November 2, 2015
The ongoing ceasefire in eastern Ukraine may or may not lead to a lasting peace, but it has already had one important consequence: it has undermined both Russian and realist interpretations of the Russo-Ukrainian war.

On August 29, Russian President Vladimir Putin, French President Francois Hollande, and German Chancellor Angela Merkel agreed that a ceasefire should take place in eastern Ukraine on September 1. And indeed, on that day, most guns fell silent. Since then, the ceasefire has largely held.

The separatists stopped firing not because of anything Hollande or Merkel said, but because Putin instructed them to do so. In short, Putin stopped the war. Consider what this fact means for explanations of the war proposed by Putin and realists.

Putin has usually explained the 2014 invasion of Crimea and eastern Ukraine as a defensive measure necessitated by the "fact" that Ukrainian fascists had seized power in a coup, and that the rights and lives of Ukraine's Russians and Russian speakers were in danger. Russia had no choice but to come to their aid.

On September 1, 2015, however, the very same Ukrainian "fascists" were still in power in Kyiv. Indeed, they now have an army of over forty thousand battle-hardened patriotic troops, supplemented by former volunteer battalions that the Kremlin has never failed to call fascist as well. If Russians and Russian speakers were right to fear for their lives in 2014, they have even more reason to fear for their lives today.

Russian and Western realists have also explained the 2014 invasion in light of two supposed facts. First, the United States allegedly staged the Euromaidan, thereby attempting to wrest Ukraine from Russia's legitimate sphere of influence. Second, NATO had relentlessly expanded its boundaries and was determined to incorporate Ukraine in the aftermath of the CIA-inspired Euromaidan, directly threatening Russia's security. Naturally, Russia could not simply watch as the West encroached upon its interests, so it responded as any great power would: by flexing its muscles and showing that it would not tolerate more Western expansion.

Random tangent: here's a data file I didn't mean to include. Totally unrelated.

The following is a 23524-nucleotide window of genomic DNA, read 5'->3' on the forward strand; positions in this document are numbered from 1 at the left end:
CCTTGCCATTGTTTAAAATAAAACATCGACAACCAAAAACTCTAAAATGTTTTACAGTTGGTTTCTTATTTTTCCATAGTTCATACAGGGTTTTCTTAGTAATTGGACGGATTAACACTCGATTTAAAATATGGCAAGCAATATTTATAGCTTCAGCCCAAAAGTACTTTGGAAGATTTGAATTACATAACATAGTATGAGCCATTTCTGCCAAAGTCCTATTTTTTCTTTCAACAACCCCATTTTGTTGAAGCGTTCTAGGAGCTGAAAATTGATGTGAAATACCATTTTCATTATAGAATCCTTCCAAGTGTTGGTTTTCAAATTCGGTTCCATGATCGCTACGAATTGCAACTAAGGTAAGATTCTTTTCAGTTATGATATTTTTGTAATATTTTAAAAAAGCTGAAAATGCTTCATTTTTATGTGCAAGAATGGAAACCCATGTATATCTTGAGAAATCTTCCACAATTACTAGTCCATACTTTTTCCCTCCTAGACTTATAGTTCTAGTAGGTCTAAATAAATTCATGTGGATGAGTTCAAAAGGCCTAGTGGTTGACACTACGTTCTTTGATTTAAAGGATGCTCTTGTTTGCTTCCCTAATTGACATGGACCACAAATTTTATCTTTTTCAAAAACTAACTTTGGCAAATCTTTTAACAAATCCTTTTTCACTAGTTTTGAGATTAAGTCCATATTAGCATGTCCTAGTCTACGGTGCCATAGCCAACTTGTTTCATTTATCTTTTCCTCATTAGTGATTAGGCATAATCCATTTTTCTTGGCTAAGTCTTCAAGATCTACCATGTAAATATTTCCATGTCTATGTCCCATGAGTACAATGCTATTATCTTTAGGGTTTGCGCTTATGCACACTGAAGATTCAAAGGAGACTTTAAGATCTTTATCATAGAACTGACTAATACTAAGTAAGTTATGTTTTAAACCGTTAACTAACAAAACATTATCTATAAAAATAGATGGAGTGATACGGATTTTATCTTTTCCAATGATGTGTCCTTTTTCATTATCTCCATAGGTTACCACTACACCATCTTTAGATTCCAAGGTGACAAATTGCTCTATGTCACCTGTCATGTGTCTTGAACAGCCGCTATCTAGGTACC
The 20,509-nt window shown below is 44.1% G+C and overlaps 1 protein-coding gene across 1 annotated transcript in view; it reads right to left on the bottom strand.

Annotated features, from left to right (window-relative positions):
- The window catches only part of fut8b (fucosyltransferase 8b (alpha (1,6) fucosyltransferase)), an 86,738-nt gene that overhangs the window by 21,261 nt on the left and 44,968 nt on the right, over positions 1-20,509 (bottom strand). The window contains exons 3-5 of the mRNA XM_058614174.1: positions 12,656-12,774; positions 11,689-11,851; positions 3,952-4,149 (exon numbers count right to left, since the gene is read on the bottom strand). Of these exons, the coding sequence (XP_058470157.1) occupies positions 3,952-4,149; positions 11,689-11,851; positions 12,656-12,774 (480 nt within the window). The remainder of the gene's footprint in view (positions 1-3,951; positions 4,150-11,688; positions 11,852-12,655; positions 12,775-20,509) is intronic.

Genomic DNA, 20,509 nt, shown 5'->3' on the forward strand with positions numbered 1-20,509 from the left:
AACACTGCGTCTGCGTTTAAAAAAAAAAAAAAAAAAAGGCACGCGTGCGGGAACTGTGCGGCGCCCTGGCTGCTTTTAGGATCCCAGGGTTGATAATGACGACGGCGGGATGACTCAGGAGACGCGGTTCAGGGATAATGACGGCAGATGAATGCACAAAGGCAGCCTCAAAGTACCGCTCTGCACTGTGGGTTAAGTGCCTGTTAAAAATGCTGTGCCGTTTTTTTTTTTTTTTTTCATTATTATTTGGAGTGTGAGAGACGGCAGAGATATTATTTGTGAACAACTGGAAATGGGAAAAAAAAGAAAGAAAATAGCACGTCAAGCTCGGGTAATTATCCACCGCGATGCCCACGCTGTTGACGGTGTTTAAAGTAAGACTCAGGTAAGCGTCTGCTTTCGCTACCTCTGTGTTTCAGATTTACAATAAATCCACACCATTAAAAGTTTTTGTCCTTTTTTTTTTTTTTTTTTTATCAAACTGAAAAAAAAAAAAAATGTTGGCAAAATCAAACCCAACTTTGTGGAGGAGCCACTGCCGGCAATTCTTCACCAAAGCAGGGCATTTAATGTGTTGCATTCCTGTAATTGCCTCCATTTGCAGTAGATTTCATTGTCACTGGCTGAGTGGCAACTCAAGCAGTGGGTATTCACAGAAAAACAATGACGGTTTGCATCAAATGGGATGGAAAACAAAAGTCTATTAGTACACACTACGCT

On September 1, 2015, however, the US commitment to Ukraine, as well as its presence and interests there, were much greater than they had been in early 2014. So, too, were NATO's. Indeed, the Alliance had beefed up its military presence in Eastern Europe and adopted a variety of measures to incorporate Ukraine in its planning and procedures. In brief, if the West was a threat to Russia in 2014, it was an even greater threat to Russia in late 2015. And yet, Russia—that is, Putin—mandated a ceasefire.

According to the logic proposed by Putin as well as Russian and Western realists, Russia and the separatists should have continued, and perhaps even intensified, the fighting in eastern Ukraine in the last few months. Instead, Putin has deescalated, despite the fact that all the alleged reasons for the war were still in place.

Realists might reply to this critique by suggesting that the real reason for the ceasefire in Ukraine is perfectly obvious: Putin had decided to go to war in Syria, and Ukraine was thereby relegated to the strategic backburner.

That may be true, but the explanation does nothing to enhance the credibility of realism. After all, if Syria was strategically more important than Ukraine on September 1, 2015, then it should have been strategically more important in the last few years of the Syrian civil war, when Russian ally President Bashar Assad was on the defensive and the terrorist group ISIS threatened Russian interests. Indeed, how could a rational Russian leader have decided to go to war with Ukraine—supposedly a strategically less important issue—while far more important Russian interests were being threatened in Syria?

One could explain Russian behavior as either an example of irrationality or a case of changed perceptions. But if Putin acted irrationally, then realism's rationality assumption becomes false and the theory's relevance to the Russo-Ukrainian war disappears. Alternatively, if Putin perceived Syria to be a greater threat than Ukraine at Time B as opposed to Time A, then realism morphs into constructivism by implicitly adopting the latter's claim that national interests are not objective or stable, but continually constructed and reconstructed by elites. That concept may or may not be true, but it is certainly not realism.

Whichever explanation of Russia's wars one chooses, one must assign a central role to Putin, rather than to internal conditions in Ukraine or external threats from the West. At the core of the explanatory model may be Putin the man or Putin the psychopath. Or it may be Putin the machismo-obsessed leader of a highly centralized, institutionally weak, authoritarian system that requires militarist chest beating and imperialist sabre rattling for its, and his, legitimacy.

What is clear is that Putin started the war and only Putin can end it. Russia and its supposedly objective national interests, like Ukraine and its alleged capture by fascists, are pretty much irrelevant. Western policymakers would do well to keep the centrality of Putin in mind as they attempt to construct a lasting peace in Ukraine. It's not Russia, Ukraine, or the West that has to change for peace to be possible. It's Putin.

Alexander Motyl is a Professor of Political Science at Rutgers University-Newark.